In contrast, new natural gas drilling techniques have unearthed vast resources from shale rock in the United States, keeping prices low and relatively steady.  Reuters estimates that when gasoline hit $4 a gallon, drivers who used natural gas as fuel achieved a cost savings of $2 per gallon – a big deal for penny pinched companies and consumers.

The booming U.S. shale gas industry and the rise of hydraulic fracturing or “fracking” drilling practices has decoupled natural gas prices from diesel prices, making natural gas that much more attractive, particfularly to the trucking industry.  Mack Trucks, for example, has noticed a 50-100% rise in natural gas vehicle sales over the past year.

“The big draw is the difference in fuel price, especially with diesel above $4 a gallon,” explained Curtis Dorwart, vocational marketing product manager.  “The movement again toward natural gas is greater than in the late 1990s and this time it looks like it might have legs,” he continued, noting estimate that U.S. gas supply could meet 100 years worth of demand.

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Europe Prepares for New Opportunities in Shale Gas

Unconventional gas resources, such as shale gas, may prove crucial to Europe as it strives to become self-sufficient and reduce dependence on gas imports from Russia and the Middle East.

A recent report from the U.S. Energy Information Administration (EIA) estimates that Europe possesses greater than expected shale gas reserves which if developed have the potential to re-shape the continent’s energy dynamic.  The EIA estimates nearly 624 trillion cubic feet (tcf) of technically recoverable shale gas reserves exist in Europe, particularly in parts of Germany and Poland.

Shale gas resources has peaked the interest of many investors eager to begin drilling operations in Europe.  Some of the world’s largest oil and gas majors have already acquired land and leasing rights, such as Chevron, which will initiate its first drilling well in Poland, and ExxonMobil, which has already completed six shale wells in north-west Germany.

The European Centre for Energy and Resource Security (EUCERS) says, “In theory… Europe’s unconventional gas resources might be able to cover European gas demand for at least another 60 years.”

The highly effective, yet controversial, drilling practice known as hydraulic fracturing or “fracking” presents both an opportunity and an obstacle for the fledgling industry.

Fracking has revolutionized the natural gas industry in the United States, helping to shift the U.S. from a net importer to a net exporter of gas, but has been criticized as unsafe.  Indeed, fears of water contamination from fracking has led France to recently ban the practice.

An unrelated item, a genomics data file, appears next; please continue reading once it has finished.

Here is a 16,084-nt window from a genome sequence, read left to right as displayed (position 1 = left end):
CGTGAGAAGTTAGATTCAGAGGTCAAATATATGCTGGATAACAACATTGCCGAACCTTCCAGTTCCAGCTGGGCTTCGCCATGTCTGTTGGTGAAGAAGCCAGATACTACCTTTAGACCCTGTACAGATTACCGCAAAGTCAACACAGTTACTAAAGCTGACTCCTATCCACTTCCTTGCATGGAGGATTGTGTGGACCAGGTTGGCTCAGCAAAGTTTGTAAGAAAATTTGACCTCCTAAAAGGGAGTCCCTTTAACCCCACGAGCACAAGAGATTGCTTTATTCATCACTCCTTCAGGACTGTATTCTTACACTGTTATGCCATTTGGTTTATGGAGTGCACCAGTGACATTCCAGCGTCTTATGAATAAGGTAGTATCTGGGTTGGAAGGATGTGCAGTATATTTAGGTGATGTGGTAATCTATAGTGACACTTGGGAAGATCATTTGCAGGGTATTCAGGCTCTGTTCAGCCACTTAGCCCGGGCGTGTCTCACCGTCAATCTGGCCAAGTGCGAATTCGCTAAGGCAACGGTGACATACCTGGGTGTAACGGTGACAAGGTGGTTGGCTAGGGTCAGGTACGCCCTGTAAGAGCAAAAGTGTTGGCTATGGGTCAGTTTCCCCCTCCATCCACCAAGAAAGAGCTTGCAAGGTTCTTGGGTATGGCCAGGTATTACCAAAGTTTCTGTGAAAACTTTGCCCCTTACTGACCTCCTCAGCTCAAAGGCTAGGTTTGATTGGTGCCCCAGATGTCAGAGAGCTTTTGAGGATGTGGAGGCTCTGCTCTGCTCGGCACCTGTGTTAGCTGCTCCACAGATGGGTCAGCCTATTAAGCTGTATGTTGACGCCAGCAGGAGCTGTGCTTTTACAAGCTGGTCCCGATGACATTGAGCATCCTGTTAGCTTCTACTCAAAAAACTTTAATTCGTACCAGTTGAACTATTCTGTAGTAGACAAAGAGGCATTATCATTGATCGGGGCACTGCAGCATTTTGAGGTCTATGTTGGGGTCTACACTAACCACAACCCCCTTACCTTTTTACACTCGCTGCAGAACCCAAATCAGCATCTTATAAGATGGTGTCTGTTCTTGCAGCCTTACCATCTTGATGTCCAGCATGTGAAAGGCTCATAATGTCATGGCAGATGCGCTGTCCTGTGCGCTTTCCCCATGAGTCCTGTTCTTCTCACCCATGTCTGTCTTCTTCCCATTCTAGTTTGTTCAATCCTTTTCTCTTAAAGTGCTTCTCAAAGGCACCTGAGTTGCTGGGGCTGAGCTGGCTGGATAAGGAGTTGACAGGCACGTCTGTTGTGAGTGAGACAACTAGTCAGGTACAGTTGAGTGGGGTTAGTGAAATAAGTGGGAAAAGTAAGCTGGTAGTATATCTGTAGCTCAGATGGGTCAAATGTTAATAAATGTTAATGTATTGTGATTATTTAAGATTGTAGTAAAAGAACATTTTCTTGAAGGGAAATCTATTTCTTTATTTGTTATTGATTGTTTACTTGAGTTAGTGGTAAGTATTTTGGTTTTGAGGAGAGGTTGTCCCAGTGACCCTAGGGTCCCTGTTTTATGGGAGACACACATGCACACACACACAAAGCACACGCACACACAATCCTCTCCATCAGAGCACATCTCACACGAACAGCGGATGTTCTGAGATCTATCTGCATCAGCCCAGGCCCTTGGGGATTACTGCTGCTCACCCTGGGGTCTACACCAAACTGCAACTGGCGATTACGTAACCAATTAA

Greater population density in Europe than the U.S. means that “environmental concerns must be addressed” first and foremost as the industry develops, says EUCERS.

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China Races to Develop Domestic Shale Gas Reserves

China has ambitious plans to develop domestic shale gas resources, says a special report in the Financial Times.

A recent EIA study found China has the world’s largest shale gas resources with an estimated 36.1 trillion cubic meters (tcm) of technically recoverable reserves.

The United States is second, with estimated shale gas reserves at 24.4 tcm.  Advances in drilling technology and rapid deployment has allowed the U.S. industry to grow at a voracious rate over the past few years.

China has been spending billions on foreign sources of energy, including liquefied natural gas, oil and coal resources, to satisfy growing demand.  It lags behind the United States in developing its own shale gas resources, but new activity suggests that may change.

In its 2011-2015 five-year plan, China has identified shale gas as a target for technological breakthroughs.  The National Energy Administration is building a new shale gas research center, and China has strengthened ties with the United States to leverage hydraulic fracturing and horizontal drilling technology that has helped revolutionize the U.S. gas sector in recent years.  China’s Ministry of Land and Resources (MLR) will soon hold its first auction of shale gas blocks, which will cover 18,000 square kilometers across four inland provinces.

Natural gas is a cleaner burning fuel than coal and is therefore becoming increasingly attractive in China, where coal imports have tripled.  The Chinese government has made increased energy efficiency a priority and is under international pressure to reduce its carbon emissions output – further increasing the appeal of natural gas.

China’s largest oil and gas company, China National Petroleum Corporation (CNPC), predicts overall gas production in China will triple to 300 billion cubic meters by 2030 up from 94 bcm in 2010, with unconventional gas sources, primarily shale gas, comprising about a fifth of that total.

Major global firms are bullish on shale gas potential in China.  Royal Dutch Shell, for example, is initiating 17 wells this year as a starting point.  “It’s too early to say that shale gas is a game-changer (in China) but I have great expectations,” said Shell CEO Peter Voser .  “If we are successful, we are aiming to spend $1 billion a year over the next five years on shale gas (in China).

Read our coverage of the EIA shale gas report